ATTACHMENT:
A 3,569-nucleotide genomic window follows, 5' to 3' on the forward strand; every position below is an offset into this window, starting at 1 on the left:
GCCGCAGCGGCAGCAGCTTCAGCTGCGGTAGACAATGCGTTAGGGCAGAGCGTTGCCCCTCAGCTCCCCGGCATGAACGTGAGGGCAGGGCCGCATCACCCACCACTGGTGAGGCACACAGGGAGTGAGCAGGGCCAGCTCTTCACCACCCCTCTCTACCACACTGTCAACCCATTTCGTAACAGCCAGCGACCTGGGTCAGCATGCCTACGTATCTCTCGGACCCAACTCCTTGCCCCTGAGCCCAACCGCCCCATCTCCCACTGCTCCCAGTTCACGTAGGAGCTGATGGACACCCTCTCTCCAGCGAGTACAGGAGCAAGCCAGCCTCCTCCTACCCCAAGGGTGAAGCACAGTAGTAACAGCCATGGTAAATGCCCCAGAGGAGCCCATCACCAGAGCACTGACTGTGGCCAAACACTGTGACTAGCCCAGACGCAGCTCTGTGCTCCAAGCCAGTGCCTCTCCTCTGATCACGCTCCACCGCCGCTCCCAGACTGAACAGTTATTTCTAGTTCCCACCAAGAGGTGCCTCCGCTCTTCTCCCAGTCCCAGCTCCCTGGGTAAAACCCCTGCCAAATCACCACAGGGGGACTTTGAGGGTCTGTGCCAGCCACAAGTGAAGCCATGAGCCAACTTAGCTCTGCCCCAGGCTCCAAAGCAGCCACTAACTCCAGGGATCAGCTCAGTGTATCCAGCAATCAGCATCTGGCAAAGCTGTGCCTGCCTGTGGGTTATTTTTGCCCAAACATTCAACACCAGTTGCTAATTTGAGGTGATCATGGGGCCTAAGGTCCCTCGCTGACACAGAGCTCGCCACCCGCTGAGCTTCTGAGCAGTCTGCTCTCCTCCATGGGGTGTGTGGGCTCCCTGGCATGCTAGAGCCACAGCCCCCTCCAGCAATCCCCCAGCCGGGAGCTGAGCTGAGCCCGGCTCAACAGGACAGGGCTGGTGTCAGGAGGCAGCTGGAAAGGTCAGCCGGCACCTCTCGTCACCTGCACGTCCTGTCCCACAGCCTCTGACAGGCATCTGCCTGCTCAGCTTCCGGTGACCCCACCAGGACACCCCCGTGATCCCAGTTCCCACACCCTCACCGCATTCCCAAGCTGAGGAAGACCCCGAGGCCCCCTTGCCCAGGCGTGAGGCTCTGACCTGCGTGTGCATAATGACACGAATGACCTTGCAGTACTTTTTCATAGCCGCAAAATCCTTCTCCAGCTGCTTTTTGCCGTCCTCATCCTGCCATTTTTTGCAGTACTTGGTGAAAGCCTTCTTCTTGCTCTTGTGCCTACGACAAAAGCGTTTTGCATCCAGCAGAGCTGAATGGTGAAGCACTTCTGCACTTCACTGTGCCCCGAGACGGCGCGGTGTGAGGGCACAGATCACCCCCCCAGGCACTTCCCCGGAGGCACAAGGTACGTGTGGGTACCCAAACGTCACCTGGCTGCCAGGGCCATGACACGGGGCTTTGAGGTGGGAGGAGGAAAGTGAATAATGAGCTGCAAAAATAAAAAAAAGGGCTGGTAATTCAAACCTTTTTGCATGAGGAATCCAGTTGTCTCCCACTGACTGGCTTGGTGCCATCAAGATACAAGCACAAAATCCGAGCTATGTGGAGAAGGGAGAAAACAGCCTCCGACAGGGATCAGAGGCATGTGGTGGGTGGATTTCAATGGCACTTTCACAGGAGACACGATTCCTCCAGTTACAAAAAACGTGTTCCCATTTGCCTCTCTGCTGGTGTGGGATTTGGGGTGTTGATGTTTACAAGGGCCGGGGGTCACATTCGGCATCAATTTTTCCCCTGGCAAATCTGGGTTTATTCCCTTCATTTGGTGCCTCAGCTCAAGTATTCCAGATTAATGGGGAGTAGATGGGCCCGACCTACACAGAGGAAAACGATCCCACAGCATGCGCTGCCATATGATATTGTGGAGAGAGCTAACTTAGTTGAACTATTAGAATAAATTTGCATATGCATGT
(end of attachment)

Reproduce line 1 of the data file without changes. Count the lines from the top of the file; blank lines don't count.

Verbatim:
A 3,569-nucleotide genomic window follows, 5' to 3' on the forward strand; every position below is an offset into this window, starting at 1 on the left: